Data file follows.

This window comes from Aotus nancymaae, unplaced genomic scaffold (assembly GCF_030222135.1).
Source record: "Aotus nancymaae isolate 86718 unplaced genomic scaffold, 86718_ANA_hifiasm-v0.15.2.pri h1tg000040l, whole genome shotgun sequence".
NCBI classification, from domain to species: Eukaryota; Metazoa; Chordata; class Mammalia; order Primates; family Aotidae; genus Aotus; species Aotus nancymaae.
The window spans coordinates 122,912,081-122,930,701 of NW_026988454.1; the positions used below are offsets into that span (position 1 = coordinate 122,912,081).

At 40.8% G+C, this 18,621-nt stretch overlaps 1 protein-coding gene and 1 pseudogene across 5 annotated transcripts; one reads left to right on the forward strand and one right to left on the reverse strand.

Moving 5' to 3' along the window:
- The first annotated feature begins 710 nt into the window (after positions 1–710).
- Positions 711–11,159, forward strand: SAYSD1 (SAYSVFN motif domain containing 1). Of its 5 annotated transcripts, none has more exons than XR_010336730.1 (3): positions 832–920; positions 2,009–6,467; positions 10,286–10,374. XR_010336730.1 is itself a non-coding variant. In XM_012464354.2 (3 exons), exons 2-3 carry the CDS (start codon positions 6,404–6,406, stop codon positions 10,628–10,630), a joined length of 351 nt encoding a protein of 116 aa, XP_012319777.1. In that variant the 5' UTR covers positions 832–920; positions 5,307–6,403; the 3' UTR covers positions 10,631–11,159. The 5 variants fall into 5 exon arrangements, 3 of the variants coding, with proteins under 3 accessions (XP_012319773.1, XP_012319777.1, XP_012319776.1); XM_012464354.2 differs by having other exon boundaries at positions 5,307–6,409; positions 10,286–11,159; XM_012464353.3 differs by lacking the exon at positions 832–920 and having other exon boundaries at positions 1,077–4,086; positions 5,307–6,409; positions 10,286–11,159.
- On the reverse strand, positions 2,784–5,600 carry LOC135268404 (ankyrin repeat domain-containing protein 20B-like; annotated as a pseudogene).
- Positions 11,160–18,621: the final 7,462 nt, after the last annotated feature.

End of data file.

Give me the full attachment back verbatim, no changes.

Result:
This window comes from Aotus nancymaae, unplaced genomic scaffold (assembly GCF_030222135.1).
Source record: "Aotus nancymaae isolate 86718 unplaced genomic scaffold, 86718_ANA_hifiasm-v0.15.2.pri h1tg000040l, whole genome shotgun sequence".
NCBI classification, from domain to species: Eukaryota; Metazoa; Chordata; class Mammalia; order Primates; family Aotidae; genus Aotus; species Aotus nancymaae.
The window spans coordinates 122,912,081-122,930,701 of NW_026988454.1; the positions used below are offsets into that span (position 1 = coordinate 122,912,081).

At 40.8% G+C, this 18,621-nt stretch overlaps 1 protein-coding gene and 1 pseudogene across 5 annotated transcripts; one reads left to right on the forward strand and one right to left on the reverse strand.

Moving 5' to 3' along the window:
- The first annotated feature begins 710 nt into the window (after positions 1–710).
- Positions 711–11,159, forward strand: SAYSD1 (SAYSVFN motif domain containing 1). Of its 5 annotated transcripts, none has more exons than XR_010336730.1 (3): positions 832–920; positions 2,009–6,467; positions 10,286–10,374. XR_010336730.1 is itself a non-coding variant. In XM_012464354.2 (3 exons), exons 2-3 carry the CDS (start codon positions 6,404–6,406, stop codon positions 10,628–10,630), a joined length of 351 nt encoding a protein of 116 aa, XP_012319777.1. In that variant the 5' UTR covers positions 832–920; positions 5,307–6,403; the 3' UTR covers positions 10,631–11,159. The 5 variants fall into 5 exon arrangements, 3 of the variants coding, with proteins under 3 accessions (XP_012319773.1, XP_012319777.1, XP_012319776.1); XM_012464354.2 differs by having other exon boundaries at positions 5,307–6,409; positions 10,286–11,159; XM_012464353.3 differs by lacking the exon at positions 832–920 and having other exon boundaries at positions 1,077–4,086; positions 5,307–6,409; positions 10,286–11,159.
- On the reverse strand, positions 2,784–5,600 carry LOC135268404 (ankyrin repeat domain-containing protein 20B-like; annotated as a pseudogene).
- Positions 11,160–18,621: the final 7,462 nt, after the last annotated feature.